The company would also like to build on Molokai as part of a plan to capture wind on outer islands and bring that power underwater to Honolulu, where it’s most needed. But locals on Molokai have not agreed on what land First Wind can use. David Murdock’s Castle & Cooke is running into similar problems on Lanai, where locals are pushing back against a wind farm that some feel will do more harm than good.

“Hawaiians have a very strong sense of their place,” says Kurt Adams of First Wind. “So we like to reach out to the community and spend a lot of time working with the community before we break ground.”

That’s something that Darren T. Kimura, CEO of Sopogy, already knows. His company is based in Hawaii, developing technology for concentrated solar power plants around the world, including one on the Big Island.

“The islands are separated, so every single island has its own grid,” he says, explaining the challenge of integrating renewable energy, with its intermittent nature, such as clouds over the sun. “Our technology incorporates storage, where we are able to basically buffer the effects of clouds.” Kimura says that with concentrated solar, a plant can store power to be used after the sun sets, “way up to maybe even midnight.”

He says solar power companies haven’t experienced the same pushback from locals that the wind energy industry has seen. Still, he’s heard complaints, like feedback on Sopogy’s solar collector called the SopoNova . “We heard from the locals here, ‘Wow, SopoNova’s really ugly’—and it did look ugly. We redesigned it, we designed the aesthetics of it to match the ground color for example, and we made it blend in with local topology.”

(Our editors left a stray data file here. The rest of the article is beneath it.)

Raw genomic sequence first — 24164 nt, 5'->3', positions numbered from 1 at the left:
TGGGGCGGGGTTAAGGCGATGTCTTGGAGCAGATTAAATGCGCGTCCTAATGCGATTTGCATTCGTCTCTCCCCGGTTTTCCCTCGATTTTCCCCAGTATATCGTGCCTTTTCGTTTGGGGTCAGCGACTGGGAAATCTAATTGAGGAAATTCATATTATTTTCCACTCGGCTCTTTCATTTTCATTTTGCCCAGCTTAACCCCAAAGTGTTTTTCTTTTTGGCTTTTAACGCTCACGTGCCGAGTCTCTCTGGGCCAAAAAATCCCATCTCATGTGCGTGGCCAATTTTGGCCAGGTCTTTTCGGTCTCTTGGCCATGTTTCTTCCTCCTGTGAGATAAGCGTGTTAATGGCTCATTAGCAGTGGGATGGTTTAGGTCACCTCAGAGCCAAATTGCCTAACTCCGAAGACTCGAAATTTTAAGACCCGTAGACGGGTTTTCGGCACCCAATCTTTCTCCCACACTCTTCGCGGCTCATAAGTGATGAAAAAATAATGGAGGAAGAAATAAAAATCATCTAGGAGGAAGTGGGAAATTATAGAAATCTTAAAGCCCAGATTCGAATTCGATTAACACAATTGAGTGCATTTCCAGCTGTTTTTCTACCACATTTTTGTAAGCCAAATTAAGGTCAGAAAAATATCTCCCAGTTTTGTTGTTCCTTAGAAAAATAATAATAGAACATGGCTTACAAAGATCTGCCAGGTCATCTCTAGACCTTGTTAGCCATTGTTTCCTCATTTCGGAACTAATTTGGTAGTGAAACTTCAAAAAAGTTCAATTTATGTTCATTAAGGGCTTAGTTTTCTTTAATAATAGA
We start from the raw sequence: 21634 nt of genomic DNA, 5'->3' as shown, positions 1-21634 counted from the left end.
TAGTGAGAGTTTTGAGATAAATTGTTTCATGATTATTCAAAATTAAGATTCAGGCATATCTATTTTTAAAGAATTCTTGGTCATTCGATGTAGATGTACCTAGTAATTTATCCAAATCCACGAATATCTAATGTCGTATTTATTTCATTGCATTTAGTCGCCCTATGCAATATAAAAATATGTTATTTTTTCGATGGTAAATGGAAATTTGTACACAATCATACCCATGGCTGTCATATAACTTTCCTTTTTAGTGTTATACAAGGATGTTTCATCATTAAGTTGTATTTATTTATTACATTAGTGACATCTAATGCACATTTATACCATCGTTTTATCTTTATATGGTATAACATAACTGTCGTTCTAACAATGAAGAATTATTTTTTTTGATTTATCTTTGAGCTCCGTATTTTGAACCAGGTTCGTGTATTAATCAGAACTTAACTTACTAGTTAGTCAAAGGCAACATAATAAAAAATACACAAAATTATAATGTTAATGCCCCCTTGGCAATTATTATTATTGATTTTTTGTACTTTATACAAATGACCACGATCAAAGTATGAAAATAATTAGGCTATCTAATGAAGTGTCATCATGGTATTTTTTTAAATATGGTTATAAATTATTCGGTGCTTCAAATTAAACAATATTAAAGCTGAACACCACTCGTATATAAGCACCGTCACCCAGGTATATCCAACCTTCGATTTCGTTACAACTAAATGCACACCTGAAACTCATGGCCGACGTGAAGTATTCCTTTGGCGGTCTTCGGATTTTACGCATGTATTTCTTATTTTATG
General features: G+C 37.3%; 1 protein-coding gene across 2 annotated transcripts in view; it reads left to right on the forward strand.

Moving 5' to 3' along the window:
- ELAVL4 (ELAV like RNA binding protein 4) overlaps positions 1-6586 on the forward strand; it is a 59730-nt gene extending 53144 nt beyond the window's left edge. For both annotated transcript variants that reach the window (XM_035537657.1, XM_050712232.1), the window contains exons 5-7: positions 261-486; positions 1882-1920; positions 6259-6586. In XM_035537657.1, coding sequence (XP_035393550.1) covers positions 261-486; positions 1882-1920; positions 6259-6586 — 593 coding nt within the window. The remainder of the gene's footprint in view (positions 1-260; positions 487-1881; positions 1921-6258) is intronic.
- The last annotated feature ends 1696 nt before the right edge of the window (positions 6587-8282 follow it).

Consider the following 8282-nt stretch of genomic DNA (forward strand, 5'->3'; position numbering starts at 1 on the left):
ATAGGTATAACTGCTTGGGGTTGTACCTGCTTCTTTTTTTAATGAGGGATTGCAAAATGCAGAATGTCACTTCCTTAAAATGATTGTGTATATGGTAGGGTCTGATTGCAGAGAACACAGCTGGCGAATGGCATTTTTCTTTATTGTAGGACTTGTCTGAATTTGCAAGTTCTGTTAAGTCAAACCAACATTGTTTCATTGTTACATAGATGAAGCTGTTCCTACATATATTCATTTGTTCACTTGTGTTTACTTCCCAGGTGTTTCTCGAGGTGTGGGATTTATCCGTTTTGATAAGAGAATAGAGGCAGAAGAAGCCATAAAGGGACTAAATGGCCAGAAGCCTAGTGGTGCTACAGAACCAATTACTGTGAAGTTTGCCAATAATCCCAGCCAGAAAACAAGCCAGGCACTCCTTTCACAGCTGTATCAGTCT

Such efforts pay off. Green energy has won over converts. “We lack sustainability,” says resident John Primacio of Kahuku, who’s become a fan of the wind farm. He was impressed that First Wind actually bought the land for the facility rather than leasing it.

“We interpret that to mean they’re going to stay here,” says Primacio. “They’re going to develop and continue providing wind energy. It can only help the endeavor to cut the state from buying oil.”

Star Advertiser: Sopogy thrives by thinking big

March 13, 2011

The high-tech company is using its expertise to compete globally

By Alan Yonan Jr.

POSTED: 12:30 a.m. HST, Mar 13, 2011